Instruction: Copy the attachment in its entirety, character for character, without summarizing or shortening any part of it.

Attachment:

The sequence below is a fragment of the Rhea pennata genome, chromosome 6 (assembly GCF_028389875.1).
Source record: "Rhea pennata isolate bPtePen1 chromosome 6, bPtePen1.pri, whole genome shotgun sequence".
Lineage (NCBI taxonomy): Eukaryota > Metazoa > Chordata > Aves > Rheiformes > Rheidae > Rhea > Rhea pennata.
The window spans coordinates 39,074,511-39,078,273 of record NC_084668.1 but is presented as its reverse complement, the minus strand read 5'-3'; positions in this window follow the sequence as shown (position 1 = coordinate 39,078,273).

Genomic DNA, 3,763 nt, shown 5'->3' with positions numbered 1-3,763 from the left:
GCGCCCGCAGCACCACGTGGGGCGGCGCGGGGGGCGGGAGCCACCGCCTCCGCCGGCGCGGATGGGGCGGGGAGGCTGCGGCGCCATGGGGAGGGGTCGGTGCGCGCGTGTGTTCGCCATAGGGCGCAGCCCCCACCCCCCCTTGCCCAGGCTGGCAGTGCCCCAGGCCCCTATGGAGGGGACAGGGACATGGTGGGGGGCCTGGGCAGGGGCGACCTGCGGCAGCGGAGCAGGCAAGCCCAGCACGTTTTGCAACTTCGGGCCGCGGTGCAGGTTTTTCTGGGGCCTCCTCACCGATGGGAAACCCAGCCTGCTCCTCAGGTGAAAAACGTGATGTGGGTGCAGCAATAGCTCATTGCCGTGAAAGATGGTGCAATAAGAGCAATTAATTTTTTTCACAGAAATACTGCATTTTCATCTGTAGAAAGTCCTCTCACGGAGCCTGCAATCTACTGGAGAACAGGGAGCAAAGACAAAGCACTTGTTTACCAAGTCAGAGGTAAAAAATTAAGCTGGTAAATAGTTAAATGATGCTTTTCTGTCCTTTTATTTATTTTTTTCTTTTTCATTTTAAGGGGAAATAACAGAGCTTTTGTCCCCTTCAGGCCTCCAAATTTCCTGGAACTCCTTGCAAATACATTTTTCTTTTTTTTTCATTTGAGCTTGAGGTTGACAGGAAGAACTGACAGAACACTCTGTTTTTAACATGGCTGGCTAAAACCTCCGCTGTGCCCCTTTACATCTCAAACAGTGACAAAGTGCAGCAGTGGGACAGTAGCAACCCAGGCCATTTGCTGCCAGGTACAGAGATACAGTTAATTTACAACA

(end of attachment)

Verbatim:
The sequence below is a fragment of the Rhea pennata genome, chromosome 6 (assembly GCF_028389875.1).
Source record: "Rhea pennata isolate bPtePen1 chromosome 6, bPtePen1.pri, whole genome shotgun sequence".
Lineage (NCBI taxonomy): Eukaryota > Metazoa > Chordata > Aves > Rheiformes > Rheidae > Rhea > Rhea pennata.
The window spans coordinates 39,074,511-39,078,273 of record NC_084668.1 but is presented as its reverse complement, the minus strand read 5'-3'; positions in this window follow the sequence as shown (position 1 = coordinate 39,078,273).

Genomic DNA, 3,763 nt, shown 5'->3' with positions numbered 1-3,763 from the left:
GCGCCCGCAGCACCACGTGGGGCGGCGCGGGGGGCGGGAGCCACCGCCTCCGCCGGCGCGGATGGGGCGGGGAGGCTGCGGCGCCATGGGGAGGGGTCGGTGCGCGCGTGTGTTCGCCATAGGGCGCAGCCCCCACCCCCCCTTGCCCAGGCTGGCAGTGCCCCAGGCCCCTATGGAGGGGACAGGGACATGGTGGGGGGCCTGGGCAGGGGCGACCTGCGGCAGCGGAGCAGGCAAGCCCAGCACGTTTTGCAACTTCGGGCCGCGGTGCAGGTTTTTCTGGGGCCTCCTCACCGATGGGAAACCCAGCCTGCTCCTCAGGTGAAAAACGTGATGTGGGTGCAGCAATAGCTCATTGCCGTGAAAGATGGTGCAATAAGAGCAATTAATTTTTTTCACAGAAATACTGCATTTTCATCTGTAGAAAGTCCTCTCACGGAGCCTGCAATCTACTGGAGAACAGGGAGCAAAGACAAAGCACTTGTTTACCAAGTCAGAGGTAAAAAATTAAGCTGGTAAATAGTTAAATGATGCTTTTCTGTCCTTTTATTTATTTTTTTCTTTTTCATTTTAAGGGGAAATAACAGAGCTTTTGTCCCCTTCAGGCCTCCAAATTTCCTGGAACTCCTTGCAAATACATTTTTCTTTTTTTTTCATTTGAGCTTGAGGTTGACAGGAAGAACTGACAGAACACTCTGTTTTTAACATGGCTGGCTAAAACCTCCGCTGTGCCCCTTTACATCTCAAACAGTGACAAAGTGCAGCAGTGGGACAGTAGCAACCCAGGCCATTTGCTGCCAGGTACAGAGATACAGTTAATTTACAACA